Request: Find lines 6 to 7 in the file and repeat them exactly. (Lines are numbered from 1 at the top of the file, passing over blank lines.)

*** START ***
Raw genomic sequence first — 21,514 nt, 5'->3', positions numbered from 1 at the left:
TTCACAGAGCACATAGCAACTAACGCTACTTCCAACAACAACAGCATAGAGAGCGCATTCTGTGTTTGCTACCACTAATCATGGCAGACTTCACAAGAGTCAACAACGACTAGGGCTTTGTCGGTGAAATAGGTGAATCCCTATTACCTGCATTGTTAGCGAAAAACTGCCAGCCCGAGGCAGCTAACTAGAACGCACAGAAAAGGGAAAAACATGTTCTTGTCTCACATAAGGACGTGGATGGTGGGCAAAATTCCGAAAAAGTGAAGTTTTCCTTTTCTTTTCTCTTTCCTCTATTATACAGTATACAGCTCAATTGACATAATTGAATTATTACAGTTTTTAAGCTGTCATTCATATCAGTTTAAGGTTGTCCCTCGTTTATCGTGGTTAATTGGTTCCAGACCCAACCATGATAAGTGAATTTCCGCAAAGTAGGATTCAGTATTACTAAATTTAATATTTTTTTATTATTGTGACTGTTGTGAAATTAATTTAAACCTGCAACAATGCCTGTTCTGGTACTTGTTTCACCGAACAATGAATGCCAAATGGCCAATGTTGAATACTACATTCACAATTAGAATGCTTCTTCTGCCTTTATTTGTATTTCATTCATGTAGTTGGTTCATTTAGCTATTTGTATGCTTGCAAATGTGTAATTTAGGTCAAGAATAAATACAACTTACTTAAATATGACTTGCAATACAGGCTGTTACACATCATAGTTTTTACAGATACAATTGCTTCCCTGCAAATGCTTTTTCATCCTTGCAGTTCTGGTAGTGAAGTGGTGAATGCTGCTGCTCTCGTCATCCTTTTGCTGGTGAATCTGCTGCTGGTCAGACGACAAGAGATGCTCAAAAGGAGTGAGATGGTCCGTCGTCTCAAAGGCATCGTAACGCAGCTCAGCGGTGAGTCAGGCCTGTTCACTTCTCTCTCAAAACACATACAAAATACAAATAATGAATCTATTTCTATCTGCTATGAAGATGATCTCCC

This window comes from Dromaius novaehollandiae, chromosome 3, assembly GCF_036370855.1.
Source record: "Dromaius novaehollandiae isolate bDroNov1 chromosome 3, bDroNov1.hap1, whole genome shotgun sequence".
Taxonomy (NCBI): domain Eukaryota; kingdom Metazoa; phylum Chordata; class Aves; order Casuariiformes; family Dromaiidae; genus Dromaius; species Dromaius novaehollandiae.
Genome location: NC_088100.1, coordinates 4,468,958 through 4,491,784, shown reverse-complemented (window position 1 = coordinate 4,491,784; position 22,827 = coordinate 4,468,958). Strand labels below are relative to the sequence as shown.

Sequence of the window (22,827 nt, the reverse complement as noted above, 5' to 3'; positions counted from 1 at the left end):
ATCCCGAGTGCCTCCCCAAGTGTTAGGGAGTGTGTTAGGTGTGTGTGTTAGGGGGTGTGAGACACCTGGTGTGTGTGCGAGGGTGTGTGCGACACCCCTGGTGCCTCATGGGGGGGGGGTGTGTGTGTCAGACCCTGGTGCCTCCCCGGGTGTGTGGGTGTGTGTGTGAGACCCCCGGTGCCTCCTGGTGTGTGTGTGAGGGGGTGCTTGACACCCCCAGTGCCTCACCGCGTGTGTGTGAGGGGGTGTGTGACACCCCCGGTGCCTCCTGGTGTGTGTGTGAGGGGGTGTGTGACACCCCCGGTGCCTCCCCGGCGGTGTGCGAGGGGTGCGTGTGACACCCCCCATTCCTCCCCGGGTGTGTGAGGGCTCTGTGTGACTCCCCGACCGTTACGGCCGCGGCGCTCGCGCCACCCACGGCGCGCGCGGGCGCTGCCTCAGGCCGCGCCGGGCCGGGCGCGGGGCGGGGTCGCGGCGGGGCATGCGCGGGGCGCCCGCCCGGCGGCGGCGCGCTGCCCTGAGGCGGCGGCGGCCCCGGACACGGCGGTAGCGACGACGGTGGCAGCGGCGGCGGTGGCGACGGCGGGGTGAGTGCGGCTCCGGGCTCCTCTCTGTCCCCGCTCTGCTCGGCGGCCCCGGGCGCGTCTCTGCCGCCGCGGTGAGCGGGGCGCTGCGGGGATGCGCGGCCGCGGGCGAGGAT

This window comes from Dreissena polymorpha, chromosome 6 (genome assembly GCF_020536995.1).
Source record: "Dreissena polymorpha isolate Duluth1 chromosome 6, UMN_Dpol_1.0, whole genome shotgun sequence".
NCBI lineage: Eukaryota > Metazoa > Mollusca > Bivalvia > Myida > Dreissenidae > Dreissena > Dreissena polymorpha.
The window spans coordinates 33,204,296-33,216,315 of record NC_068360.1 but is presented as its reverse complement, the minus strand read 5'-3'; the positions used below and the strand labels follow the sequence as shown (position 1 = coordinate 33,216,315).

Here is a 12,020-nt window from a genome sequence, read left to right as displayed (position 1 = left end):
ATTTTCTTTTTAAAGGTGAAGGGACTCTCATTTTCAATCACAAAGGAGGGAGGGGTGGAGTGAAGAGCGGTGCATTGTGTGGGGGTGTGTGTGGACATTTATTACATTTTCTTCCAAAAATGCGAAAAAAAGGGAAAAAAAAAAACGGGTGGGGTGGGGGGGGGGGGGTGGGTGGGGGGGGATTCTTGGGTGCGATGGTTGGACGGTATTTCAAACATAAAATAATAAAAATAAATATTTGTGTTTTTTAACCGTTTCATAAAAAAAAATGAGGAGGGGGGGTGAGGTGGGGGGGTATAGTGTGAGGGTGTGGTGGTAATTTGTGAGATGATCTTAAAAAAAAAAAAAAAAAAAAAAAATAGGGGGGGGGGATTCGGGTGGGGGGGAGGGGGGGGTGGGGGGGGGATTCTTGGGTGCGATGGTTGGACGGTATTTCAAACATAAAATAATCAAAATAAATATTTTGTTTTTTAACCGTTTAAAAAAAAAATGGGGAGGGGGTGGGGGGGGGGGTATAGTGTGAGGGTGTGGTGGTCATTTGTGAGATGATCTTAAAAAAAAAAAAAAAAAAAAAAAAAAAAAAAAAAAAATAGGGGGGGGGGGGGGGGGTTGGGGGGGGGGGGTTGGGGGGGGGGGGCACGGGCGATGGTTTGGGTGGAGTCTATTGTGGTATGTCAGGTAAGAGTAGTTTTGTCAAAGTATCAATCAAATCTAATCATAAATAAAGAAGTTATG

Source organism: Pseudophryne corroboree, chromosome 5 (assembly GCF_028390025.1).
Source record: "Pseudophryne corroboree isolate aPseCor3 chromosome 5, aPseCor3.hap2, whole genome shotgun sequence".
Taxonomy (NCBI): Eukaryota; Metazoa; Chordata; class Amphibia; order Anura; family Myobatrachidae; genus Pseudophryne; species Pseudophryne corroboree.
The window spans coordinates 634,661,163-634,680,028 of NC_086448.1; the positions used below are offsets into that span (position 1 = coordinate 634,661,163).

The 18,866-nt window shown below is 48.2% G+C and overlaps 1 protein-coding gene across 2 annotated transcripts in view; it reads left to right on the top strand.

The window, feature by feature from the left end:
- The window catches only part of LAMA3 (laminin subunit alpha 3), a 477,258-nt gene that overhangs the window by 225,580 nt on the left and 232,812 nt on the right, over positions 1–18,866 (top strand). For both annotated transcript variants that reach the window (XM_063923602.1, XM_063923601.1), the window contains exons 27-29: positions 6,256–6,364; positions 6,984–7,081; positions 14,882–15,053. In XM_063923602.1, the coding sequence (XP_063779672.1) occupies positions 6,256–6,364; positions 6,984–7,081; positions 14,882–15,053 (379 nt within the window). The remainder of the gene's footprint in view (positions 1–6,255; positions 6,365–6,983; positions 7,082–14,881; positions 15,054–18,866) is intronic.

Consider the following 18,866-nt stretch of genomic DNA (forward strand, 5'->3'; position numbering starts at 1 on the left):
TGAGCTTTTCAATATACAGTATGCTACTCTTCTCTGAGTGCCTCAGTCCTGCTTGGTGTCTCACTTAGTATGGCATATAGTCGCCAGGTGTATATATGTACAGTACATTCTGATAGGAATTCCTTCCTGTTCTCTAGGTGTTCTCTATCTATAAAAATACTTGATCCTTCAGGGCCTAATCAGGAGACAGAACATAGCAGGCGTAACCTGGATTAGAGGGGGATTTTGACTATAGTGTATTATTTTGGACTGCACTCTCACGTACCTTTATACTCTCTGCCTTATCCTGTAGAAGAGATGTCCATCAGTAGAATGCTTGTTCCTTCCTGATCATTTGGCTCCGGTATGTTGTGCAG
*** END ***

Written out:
Genome location: NC_088100.1, coordinates 4,468,958 through 4,491,784, shown reverse-complemented (window position 1 = coordinate 4,491,784; position 22,827 = coordinate 4,468,958). Strand labels below are relative to the sequence as shown.

Sequence of the window (22,827 nt, the reverse complement as noted above, 5' to 3'; positions counted from 1 at the left end):